Web Marketing

Tech - Web Marketing
By: - at May 17, 2013

How Does Google Adwords PPC Auction Model Work?

Introduction
Every time someone goes to Google and does a search, Google runs what's called the ad auction. It happens hundreds of millions of times per day and it takes only a fraction of a second, but it's what determines which ads you are going to see every time you do a search.

Pay Per Click Before Google
In the early days of the web, the model was that whoever was willing to bid the most for a keyword got that top spot. The second highest bid got the second spot and so on and so forth. This highest bidder approach was not great for users, because advertisers had no incentive to actually make their ads relevant or useful. And users generally do not appreciate non-relevant ads because they do not offer a searcher any additional value.

If you think about it, the majority of advertisers, they did not benefit from the old model either. This was a game that only those with the biggest budgets could win and they would simply buy their way into the top, and the search engines themselves suffered as well. If those irrelevant ads were not getting clicked on, then it did not matter how much the advertiser was bidding. They never had to pay up, because the ad never got clicked.

The Arrival Of Google AdWords
So Google changed the game by essentially letting more relevant ads be placed higher on the page, even if their bids were lower. This is essentially the model that made Google such a powerful force in the online advertising world. They were not the first PPC ad company, but their algorithms ultimately delivered better results and aligned the interests of searchers, advertisers, and the search engine itself. Google calculates something called AdRank for each advertiser in the auction and the positions on the page are just assigned according to the highest AdRank. Early on AdRank was just this simple formula. You not only had to bid enough, but your ad also had to get enough clicks to justify your ad's position on the page.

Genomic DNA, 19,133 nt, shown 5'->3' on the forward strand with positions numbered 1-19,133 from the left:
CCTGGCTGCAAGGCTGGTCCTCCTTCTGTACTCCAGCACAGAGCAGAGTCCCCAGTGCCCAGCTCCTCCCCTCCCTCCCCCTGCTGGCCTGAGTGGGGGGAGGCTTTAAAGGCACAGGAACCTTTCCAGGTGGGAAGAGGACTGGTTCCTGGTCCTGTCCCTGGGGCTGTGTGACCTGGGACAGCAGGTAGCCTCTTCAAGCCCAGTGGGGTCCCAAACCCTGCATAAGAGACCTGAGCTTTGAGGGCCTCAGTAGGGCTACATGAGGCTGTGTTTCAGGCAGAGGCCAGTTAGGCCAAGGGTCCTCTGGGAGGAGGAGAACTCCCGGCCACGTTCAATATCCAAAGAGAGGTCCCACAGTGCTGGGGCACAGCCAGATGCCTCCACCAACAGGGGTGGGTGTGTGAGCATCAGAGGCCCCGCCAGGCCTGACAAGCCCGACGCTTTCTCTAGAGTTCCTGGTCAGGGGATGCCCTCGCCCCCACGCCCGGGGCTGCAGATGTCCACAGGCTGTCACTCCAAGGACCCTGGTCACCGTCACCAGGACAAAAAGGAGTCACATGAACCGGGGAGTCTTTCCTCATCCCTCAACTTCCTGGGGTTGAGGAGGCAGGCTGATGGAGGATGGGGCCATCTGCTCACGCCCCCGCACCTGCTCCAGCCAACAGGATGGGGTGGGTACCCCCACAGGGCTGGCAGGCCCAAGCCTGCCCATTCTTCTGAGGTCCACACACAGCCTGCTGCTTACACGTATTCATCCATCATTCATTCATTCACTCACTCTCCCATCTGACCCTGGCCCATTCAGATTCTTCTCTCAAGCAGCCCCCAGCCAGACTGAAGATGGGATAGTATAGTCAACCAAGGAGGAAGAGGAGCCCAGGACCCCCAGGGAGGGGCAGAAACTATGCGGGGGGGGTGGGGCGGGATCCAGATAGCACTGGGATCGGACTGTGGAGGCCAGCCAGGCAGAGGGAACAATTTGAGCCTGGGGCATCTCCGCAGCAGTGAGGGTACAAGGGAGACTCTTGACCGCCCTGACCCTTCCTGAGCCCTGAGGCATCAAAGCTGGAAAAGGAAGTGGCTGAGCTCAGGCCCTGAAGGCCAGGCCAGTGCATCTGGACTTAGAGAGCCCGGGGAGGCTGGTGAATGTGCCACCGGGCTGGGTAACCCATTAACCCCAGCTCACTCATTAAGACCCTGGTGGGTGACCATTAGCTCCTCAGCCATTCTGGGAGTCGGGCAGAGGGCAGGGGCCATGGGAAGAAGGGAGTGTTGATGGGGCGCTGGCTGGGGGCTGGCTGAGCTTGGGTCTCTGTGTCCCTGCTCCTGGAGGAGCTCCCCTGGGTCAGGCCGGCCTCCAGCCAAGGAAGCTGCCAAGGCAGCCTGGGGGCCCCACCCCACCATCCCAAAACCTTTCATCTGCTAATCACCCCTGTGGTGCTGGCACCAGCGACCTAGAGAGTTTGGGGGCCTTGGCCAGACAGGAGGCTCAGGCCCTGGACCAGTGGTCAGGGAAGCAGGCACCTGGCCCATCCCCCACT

Relevance Is Key
This is how Google rewarded better, more relevant ads that users wanted to click on and it also made Google piles and piles of money. Over the years Google has updated this formula and instead of just using the click through rate, they have replaced it with something called the quality score. Now quality score is still made up mostly of click through rate, but it also includes a number of other relevance factors. See Google's quality score chart:

Google's Qaulity Score Chart for the PPC Auction

We will get into what makes up the quality score a little bit later, but for now it's just important to know that click through rate is a big part of it. So the way the AdRank is calculated is still pretty simple. It's just the max bid price multiplied by your quality score. Now each time someone does a search on Google the auction begins and everyone who is bidding on that search term gets their AdRank calculated. Then Google just fills in the ad slots in order of AdRank with the highest AdRank getting the first position.

Max bid x Quality Score = Ad Rank

How The Auction Works
So let's look at this example. Advertiser number 3 is bidding $4 per click and they have got a quality score of six. This gives them an AdRank of 24, which puts advertiser number 3 up in the top spot. Now advertiser number 1 is bidding twice as much and still they come in last place in the auction, because of their low quality score. And it's even possible that since their quality score is so low, Google won't show their ad at all.